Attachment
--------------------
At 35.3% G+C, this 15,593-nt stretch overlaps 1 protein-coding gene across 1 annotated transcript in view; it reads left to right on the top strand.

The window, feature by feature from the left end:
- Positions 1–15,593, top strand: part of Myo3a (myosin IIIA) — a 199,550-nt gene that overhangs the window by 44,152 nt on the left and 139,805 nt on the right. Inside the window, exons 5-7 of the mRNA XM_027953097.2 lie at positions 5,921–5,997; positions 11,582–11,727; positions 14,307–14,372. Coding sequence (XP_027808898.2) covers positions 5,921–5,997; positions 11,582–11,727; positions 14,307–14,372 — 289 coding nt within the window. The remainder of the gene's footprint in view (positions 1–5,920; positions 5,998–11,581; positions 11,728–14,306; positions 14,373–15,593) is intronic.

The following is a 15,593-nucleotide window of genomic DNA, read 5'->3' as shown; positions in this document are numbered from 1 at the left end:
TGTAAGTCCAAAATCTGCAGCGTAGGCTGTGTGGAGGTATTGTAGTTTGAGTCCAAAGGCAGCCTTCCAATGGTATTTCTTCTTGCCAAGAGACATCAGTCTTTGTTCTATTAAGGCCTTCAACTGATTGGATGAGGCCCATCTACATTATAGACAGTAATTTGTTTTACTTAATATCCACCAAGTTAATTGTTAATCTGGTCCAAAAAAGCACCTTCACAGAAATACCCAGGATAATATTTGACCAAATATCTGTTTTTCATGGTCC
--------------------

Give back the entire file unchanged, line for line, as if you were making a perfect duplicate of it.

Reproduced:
At 35.3% G+C, this 15,593-nt stretch overlaps 1 protein-coding gene across 1 annotated transcript in view; it reads left to right on the top strand.

The window, feature by feature from the left end:
- Positions 1–15,593, top strand: part of Myo3a (myosin IIIA) — a 199,550-nt gene that overhangs the window by 44,152 nt on the left and 139,805 nt on the right. Inside the window, exons 5-7 of the mRNA XM_027953097.2 lie at positions 5,921–5,997; positions 11,582–11,727; positions 14,307–14,372. Coding sequence (XP_027808898.2) covers positions 5,921–5,997; positions 11,582–11,727; positions 14,307–14,372 — 289 coding nt within the window. The remainder of the gene's footprint in view (positions 1–5,920; positions 5,998–11,581; positions 11,728–14,306; positions 14,373–15,593) is intronic.

The following is a 15,593-nucleotide window of genomic DNA, read 5'->3' as shown; positions in this document are numbered from 1 at the left end:
TGTAAGTCCAAAATCTGCAGCGTAGGCTGTGTGGAGGTATTGTAGTTTGAGTCCAAAGGCAGCCTTCCAATGGTATTTCTTCTTGCCAAGAGACATCAGTCTTTGTTCTATTAAGGCCTTCAACTGATTGGATGAGGCCCATCTACATTATAGACAGTAATTTGTTTTACTTAATATCCACCAAGTTAATTGTTAATCTGGTCCAAAAAAGCACCTTCACAGAAATACCCAGGATAATATTTGACCAAATATCTGTTTTTCATGGTCC